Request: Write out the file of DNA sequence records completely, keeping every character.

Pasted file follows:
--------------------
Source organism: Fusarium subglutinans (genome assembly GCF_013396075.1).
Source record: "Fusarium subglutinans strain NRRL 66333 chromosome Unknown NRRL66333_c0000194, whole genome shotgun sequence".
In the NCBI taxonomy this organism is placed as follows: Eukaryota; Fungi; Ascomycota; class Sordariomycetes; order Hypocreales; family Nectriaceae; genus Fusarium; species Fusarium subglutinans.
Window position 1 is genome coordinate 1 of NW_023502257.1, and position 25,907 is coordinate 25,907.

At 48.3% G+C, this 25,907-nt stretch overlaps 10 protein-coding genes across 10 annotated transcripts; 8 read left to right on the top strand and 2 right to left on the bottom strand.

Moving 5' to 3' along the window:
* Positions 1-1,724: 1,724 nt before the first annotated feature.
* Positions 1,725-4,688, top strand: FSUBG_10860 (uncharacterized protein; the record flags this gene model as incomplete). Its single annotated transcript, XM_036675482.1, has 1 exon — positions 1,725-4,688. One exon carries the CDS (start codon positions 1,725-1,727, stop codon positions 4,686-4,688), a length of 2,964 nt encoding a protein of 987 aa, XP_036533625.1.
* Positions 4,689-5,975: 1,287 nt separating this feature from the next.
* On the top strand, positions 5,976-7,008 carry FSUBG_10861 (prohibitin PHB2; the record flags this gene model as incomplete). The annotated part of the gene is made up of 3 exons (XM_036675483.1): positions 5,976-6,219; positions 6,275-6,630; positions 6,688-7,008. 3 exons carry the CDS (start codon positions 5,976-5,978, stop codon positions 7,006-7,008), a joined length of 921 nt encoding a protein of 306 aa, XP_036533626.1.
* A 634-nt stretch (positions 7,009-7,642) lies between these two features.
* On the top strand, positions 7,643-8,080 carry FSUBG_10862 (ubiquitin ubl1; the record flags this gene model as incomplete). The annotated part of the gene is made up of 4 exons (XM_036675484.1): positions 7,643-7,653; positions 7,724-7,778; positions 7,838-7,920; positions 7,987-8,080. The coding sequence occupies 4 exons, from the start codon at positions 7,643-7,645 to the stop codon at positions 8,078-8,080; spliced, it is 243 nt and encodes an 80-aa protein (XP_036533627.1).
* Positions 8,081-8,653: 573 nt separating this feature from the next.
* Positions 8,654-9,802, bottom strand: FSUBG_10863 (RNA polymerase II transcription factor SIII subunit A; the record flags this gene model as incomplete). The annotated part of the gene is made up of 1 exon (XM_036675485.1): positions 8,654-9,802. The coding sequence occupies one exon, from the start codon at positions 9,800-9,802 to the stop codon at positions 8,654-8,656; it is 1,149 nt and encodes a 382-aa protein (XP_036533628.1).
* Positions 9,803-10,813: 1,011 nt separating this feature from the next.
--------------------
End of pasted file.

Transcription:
Source organism: Fusarium subglutinans (genome assembly GCF_013396075.1).
Source record: "Fusarium subglutinans strain NRRL 66333 chromosome Unknown NRRL66333_c0000194, whole genome shotgun sequence".
In the NCBI taxonomy this organism is placed as follows: Eukaryota; Fungi; Ascomycota; class Sordariomycetes; order Hypocreales; family Nectriaceae; genus Fusarium; species Fusarium subglutinans.
Window position 1 is genome coordinate 1 of NW_023502257.1, and position 25,907 is coordinate 25,907.

At 48.3% G+C, this 25,907-nt stretch overlaps 10 protein-coding genes across 10 annotated transcripts; 8 read left to right on the top strand and 2 right to left on the bottom strand.

Moving 5' to 3' along the window:
* Positions 1-1,724: 1,724 nt before the first annotated feature.
* Positions 1,725-4,688, top strand: FSUBG_10860 (uncharacterized protein; the record flags this gene model as incomplete). Its single annotated transcript, XM_036675482.1, has 1 exon — positions 1,725-4,688. One exon carries the CDS (start codon positions 1,725-1,727, stop codon positions 4,686-4,688), a length of 2,964 nt encoding a protein of 987 aa, XP_036533625.1.
* Positions 4,689-5,975: 1,287 nt separating this feature from the next.
* On the top strand, positions 5,976-7,008 carry FSUBG_10861 (prohibitin PHB2; the record flags this gene model as incomplete). The annotated part of the gene is made up of 3 exons (XM_036675483.1): positions 5,976-6,219; positions 6,275-6,630; positions 6,688-7,008. 3 exons carry the CDS (start codon positions 5,976-5,978, stop codon positions 7,006-7,008), a joined length of 921 nt encoding a protein of 306 aa, XP_036533626.1.
* A 634-nt stretch (positions 7,009-7,642) lies between these two features.
* On the top strand, positions 7,643-8,080 carry FSUBG_10862 (ubiquitin ubl1; the record flags this gene model as incomplete). The annotated part of the gene is made up of 4 exons (XM_036675484.1): positions 7,643-7,653; positions 7,724-7,778; positions 7,838-7,920; positions 7,987-8,080. The coding sequence occupies 4 exons, from the start codon at positions 7,643-7,645 to the stop codon at positions 8,078-8,080; spliced, it is 243 nt and encodes an 80-aa protein (XP_036533627.1).
* Positions 8,081-8,653: 573 nt separating this feature from the next.
* Positions 8,654-9,802, bottom strand: FSUBG_10863 (RNA polymerase II transcription factor SIII subunit A; the record flags this gene model as incomplete). The annotated part of the gene is made up of 1 exon (XM_036675485.1): positions 8,654-9,802. The coding sequence occupies one exon, from the start codon at positions 9,800-9,802 to the stop codon at positions 8,654-8,656; it is 1,149 nt and encodes a 382-aa protein (XP_036533628.1).
* Positions 9,803-10,813: 1,011 nt separating this feature from the next.